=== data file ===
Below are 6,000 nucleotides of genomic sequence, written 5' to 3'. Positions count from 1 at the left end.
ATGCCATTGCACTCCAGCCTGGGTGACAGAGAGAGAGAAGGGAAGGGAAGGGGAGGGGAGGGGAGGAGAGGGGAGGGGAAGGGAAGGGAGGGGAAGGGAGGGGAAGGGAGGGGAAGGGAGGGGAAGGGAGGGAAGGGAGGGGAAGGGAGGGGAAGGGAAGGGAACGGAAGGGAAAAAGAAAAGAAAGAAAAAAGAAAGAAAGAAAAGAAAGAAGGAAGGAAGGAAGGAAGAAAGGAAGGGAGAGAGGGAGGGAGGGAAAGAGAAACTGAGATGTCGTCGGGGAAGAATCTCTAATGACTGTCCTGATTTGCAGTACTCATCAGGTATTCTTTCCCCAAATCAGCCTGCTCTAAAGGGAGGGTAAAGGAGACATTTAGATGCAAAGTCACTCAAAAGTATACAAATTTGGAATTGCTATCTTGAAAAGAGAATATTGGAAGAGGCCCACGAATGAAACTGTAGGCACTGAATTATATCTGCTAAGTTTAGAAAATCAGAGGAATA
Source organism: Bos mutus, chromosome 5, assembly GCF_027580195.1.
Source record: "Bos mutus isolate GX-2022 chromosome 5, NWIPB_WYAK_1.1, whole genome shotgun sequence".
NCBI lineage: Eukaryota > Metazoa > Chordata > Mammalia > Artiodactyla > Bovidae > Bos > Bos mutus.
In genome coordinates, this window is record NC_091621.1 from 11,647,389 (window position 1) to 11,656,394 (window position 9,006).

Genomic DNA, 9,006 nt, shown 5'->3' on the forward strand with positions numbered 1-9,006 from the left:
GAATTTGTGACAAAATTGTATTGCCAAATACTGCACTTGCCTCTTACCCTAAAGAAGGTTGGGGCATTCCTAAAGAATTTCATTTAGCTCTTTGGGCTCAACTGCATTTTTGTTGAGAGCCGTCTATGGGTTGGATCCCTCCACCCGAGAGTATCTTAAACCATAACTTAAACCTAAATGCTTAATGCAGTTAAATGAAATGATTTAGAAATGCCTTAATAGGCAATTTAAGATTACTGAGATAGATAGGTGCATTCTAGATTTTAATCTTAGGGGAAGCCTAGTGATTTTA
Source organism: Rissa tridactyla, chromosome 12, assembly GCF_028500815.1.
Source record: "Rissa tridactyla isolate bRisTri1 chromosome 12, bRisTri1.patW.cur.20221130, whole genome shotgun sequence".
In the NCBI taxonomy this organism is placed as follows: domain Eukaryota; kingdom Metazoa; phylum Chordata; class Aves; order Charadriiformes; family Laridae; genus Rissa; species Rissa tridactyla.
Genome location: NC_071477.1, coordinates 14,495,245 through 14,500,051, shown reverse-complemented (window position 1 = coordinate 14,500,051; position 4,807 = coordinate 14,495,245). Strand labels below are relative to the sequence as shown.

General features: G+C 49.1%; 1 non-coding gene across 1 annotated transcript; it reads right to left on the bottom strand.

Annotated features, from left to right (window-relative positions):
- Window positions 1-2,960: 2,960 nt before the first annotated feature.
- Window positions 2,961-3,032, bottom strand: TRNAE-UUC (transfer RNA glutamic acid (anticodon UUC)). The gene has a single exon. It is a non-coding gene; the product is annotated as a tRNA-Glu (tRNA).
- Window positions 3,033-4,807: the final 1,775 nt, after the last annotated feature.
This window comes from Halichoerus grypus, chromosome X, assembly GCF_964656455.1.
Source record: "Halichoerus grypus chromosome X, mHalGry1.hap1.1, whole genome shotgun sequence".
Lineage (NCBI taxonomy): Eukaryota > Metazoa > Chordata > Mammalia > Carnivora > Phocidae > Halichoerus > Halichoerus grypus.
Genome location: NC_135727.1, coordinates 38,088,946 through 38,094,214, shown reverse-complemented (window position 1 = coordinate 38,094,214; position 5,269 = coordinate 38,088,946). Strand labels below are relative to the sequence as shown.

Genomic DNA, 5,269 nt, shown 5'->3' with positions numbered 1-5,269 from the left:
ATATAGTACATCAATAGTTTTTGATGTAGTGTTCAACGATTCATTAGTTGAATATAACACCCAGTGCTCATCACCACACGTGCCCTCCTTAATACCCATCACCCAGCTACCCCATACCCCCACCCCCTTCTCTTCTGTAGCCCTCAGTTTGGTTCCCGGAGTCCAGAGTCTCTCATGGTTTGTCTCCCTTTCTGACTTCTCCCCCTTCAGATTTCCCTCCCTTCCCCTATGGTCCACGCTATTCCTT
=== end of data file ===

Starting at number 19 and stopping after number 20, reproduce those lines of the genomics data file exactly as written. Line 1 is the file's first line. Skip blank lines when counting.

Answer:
Source record: "Halichoerus grypus chromosome X, mHalGry1.hap1.1, whole genome shotgun sequence".
Lineage (NCBI taxonomy): Eukaryota > Metazoa > Chordata > Mammalia > Carnivora > Phocidae > Halichoerus > Halichoerus grypus.